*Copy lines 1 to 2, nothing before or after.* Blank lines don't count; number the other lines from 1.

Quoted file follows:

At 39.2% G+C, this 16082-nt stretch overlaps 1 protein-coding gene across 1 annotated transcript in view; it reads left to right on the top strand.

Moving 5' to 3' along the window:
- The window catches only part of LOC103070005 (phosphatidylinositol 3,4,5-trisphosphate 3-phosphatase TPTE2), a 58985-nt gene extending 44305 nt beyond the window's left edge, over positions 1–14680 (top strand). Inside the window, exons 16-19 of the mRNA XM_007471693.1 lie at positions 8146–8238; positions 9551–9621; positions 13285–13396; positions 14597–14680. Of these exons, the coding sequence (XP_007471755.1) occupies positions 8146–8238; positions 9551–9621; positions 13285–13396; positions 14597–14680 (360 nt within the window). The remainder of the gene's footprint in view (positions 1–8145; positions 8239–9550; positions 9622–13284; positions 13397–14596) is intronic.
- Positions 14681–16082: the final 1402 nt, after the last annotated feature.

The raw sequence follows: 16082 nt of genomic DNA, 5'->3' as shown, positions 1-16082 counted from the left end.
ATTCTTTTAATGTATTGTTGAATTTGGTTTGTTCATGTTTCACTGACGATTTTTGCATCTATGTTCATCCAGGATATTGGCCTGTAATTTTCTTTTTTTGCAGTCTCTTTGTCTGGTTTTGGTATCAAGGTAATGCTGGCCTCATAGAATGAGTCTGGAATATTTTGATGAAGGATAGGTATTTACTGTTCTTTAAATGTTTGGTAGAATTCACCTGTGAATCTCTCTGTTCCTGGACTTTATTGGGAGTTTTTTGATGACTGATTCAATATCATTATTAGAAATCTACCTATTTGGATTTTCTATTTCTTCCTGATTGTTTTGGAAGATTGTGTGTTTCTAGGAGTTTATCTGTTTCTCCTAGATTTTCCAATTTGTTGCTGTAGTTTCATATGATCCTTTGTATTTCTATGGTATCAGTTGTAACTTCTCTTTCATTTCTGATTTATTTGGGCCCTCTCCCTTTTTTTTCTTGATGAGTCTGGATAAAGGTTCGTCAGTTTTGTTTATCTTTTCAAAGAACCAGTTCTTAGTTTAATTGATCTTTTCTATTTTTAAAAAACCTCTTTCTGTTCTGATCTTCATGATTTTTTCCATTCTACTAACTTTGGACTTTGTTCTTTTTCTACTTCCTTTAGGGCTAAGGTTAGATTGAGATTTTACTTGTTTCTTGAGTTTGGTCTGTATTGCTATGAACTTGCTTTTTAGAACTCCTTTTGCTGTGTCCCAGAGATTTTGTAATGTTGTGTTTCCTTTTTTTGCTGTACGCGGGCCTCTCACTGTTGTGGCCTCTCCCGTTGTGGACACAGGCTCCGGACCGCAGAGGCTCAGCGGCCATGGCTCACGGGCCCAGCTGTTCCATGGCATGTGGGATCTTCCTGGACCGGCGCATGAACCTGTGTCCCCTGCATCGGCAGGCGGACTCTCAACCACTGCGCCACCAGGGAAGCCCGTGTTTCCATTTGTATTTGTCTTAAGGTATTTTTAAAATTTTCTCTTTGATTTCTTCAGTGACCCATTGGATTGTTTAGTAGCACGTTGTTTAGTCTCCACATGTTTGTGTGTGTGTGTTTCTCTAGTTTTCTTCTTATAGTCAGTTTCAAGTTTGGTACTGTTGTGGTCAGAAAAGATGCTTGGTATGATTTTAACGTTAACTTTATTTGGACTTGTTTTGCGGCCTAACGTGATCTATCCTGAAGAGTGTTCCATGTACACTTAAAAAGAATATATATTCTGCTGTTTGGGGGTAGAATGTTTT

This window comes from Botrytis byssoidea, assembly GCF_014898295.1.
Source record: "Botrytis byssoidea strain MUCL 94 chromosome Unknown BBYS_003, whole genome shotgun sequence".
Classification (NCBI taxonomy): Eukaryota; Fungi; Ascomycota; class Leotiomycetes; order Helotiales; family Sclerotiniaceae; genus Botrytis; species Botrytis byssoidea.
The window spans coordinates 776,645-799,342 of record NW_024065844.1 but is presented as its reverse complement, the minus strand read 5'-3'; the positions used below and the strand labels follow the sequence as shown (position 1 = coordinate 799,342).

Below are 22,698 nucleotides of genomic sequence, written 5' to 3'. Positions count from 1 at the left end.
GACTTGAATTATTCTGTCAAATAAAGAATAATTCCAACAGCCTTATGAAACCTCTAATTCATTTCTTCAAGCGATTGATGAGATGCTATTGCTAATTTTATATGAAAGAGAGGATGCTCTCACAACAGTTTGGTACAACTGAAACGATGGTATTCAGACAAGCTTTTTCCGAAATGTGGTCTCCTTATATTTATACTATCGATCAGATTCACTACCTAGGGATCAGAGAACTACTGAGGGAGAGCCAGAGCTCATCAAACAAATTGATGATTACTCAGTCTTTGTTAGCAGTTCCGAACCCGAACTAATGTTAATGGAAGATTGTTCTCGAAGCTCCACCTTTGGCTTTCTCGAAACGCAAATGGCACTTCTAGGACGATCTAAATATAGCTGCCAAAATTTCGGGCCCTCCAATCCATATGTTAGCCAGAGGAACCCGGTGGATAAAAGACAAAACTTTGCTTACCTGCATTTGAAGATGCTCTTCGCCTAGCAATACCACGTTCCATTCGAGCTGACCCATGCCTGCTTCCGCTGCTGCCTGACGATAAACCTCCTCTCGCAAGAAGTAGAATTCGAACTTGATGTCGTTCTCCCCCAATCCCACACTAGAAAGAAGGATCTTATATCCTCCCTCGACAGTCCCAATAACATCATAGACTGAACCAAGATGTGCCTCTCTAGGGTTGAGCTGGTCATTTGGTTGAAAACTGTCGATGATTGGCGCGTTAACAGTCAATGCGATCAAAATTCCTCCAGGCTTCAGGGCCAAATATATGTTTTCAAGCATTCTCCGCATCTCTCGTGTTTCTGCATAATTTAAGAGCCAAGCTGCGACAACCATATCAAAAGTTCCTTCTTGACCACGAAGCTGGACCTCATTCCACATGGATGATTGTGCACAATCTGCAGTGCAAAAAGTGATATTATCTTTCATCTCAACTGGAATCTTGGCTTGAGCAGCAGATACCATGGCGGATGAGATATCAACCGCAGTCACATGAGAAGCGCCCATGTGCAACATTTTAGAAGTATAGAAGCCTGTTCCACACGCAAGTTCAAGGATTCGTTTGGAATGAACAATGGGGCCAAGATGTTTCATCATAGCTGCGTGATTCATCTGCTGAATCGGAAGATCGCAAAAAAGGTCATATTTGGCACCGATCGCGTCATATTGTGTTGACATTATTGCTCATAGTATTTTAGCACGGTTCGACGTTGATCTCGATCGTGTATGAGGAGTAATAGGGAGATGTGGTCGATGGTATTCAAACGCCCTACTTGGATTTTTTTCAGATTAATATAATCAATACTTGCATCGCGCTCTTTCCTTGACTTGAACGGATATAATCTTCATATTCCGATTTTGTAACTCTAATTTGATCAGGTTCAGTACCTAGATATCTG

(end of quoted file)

At 39.2% G+C, this 16082-nt stretch overlaps 1 protein-coding gene across 1 annotated transcript in view; it reads left to right on the top strand.

Moving 5' to 3' along the window: